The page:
Tooth And Nail: The Meaning And Origin Of The Famous Expression

Tooth And Nail

Have you ever heard the expression “tooth and nail” before? It’s commonly used to describe a desperate fight. But what exactly does the phrase mean and what are its origins?

What Does The Phrase “Tooth And Nail” Mean?

The meaning of “tooth and nail” is easy to understand. For example, “They fought off their attackers with tooth and nail.” Something with everything to lose, including possibly its life, will fight with “tooth and nail” intensity. Fights like these are typically seen between wild animals when prey is fighting to escape from a hunter.

What Is The Origin Of The Phrase?

The expression “tooth and nail” is one of the relatively few Old English phrases still frequently used today. One of the earliest examples of the phrase is from Sir Thomas More‘s fictional book from the year 1535 titled In A Dialogue of Comfort and Tribulation. In section 3.22 of the book, Moore writes the phrase “that they will fight tooth and nail” when describing people who fear death and are attached to the physical things of life.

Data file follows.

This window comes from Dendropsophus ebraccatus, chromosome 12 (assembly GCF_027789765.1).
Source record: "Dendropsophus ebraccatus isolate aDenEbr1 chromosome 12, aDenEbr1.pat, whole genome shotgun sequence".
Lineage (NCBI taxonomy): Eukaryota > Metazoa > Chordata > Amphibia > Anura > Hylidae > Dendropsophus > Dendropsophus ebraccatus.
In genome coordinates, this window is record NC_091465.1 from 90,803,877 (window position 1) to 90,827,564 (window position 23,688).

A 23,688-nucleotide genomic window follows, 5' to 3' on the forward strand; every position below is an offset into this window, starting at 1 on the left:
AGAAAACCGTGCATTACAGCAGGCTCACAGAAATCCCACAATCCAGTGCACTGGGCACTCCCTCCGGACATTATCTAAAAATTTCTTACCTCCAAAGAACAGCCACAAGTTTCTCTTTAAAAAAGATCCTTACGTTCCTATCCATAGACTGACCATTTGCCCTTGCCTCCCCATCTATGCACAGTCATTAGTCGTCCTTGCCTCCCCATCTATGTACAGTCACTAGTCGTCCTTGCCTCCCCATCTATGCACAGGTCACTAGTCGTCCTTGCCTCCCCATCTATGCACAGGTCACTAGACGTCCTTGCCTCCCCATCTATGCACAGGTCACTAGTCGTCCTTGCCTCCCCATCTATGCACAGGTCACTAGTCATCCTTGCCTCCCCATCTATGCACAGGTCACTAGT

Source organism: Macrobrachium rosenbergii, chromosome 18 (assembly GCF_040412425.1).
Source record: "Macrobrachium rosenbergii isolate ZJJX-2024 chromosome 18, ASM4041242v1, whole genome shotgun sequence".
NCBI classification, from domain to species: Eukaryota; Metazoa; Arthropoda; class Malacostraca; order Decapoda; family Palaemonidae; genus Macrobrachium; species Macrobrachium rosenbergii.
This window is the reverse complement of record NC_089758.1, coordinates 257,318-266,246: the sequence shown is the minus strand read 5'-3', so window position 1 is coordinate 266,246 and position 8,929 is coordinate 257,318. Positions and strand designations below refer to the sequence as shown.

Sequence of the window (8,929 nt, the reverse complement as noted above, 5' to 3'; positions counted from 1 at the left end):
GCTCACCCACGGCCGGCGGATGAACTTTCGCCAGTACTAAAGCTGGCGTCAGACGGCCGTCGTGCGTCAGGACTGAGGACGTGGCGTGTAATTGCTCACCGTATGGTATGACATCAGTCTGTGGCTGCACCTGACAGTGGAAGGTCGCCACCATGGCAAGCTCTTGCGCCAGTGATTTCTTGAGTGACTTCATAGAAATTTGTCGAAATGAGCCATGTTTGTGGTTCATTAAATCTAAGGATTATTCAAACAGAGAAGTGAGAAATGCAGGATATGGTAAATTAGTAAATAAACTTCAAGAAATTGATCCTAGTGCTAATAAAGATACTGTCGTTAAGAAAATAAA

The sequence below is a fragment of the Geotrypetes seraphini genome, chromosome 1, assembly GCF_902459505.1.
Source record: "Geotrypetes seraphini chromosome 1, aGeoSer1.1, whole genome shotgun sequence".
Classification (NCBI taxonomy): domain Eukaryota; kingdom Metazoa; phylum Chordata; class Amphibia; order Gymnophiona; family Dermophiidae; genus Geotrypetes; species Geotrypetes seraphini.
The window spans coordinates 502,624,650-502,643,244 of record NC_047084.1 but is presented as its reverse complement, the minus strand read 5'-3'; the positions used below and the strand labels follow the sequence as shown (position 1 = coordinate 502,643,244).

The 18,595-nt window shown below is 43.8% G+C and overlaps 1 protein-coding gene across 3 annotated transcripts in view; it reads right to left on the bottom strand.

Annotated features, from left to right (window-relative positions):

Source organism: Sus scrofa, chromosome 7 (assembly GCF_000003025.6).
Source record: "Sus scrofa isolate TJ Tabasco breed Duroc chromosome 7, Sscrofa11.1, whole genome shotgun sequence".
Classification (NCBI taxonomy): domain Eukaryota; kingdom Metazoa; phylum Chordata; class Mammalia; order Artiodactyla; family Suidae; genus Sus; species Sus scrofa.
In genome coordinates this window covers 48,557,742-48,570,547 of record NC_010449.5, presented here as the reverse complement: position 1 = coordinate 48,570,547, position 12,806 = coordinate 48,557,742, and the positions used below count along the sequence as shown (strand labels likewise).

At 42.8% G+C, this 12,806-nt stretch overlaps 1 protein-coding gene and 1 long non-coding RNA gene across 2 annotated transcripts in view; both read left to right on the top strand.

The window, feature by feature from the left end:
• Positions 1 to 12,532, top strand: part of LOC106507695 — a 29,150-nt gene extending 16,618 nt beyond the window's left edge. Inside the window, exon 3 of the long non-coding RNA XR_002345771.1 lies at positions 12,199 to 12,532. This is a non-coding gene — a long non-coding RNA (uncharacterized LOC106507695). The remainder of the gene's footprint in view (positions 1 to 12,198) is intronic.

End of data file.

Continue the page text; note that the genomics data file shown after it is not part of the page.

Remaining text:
Tooth And Nail
One of the earliest examples of the phrase “tooth and nail” being used in print is from Sir Thomas More’s “In A Dialogue of Comfort and Tribulation”.

The fictional book closely mirrored Moore’s own life. His opposition to the Protestant Reformation and his refusal to take King Henry VIII‘s Oath of Supremacy resulted in his conviction of treason and execution.

NERD NOTE: Sir Thomas More is one the few people to be canonized, or sainted, by both the Roman Catholic and Anglican churches.

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